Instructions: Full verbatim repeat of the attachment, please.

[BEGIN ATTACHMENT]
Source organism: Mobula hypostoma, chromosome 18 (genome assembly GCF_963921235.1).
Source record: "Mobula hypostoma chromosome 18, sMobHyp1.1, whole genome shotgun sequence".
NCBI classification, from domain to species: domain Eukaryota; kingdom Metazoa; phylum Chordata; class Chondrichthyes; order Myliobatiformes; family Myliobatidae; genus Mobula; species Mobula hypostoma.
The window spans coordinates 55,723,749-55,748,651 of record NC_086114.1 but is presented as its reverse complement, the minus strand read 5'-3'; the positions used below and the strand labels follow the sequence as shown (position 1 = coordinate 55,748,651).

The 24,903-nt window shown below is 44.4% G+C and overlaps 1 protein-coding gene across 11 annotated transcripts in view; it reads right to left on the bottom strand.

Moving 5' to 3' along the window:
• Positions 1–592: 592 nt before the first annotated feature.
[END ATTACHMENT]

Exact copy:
Source organism: Mobula hypostoma, chromosome 18 (genome assembly GCF_963921235.1).
Source record: "Mobula hypostoma chromosome 18, sMobHyp1.1, whole genome shotgun sequence".
NCBI classification, from domain to species: domain Eukaryota; kingdom Metazoa; phylum Chordata; class Chondrichthyes; order Myliobatiformes; family Myliobatidae; genus Mobula; species Mobula hypostoma.
The window spans coordinates 55,723,749-55,748,651 of record NC_086114.1 but is presented as its reverse complement, the minus strand read 5'-3'; the positions used below and the strand labels follow the sequence as shown (position 1 = coordinate 55,748,651).

The 24,903-nt window shown below is 44.4% G+C and overlaps 1 protein-coding gene across 11 annotated transcripts in view; it reads right to left on the bottom strand.

Moving 5' to 3' along the window:
• Positions 1–592: 592 nt before the first annotated feature.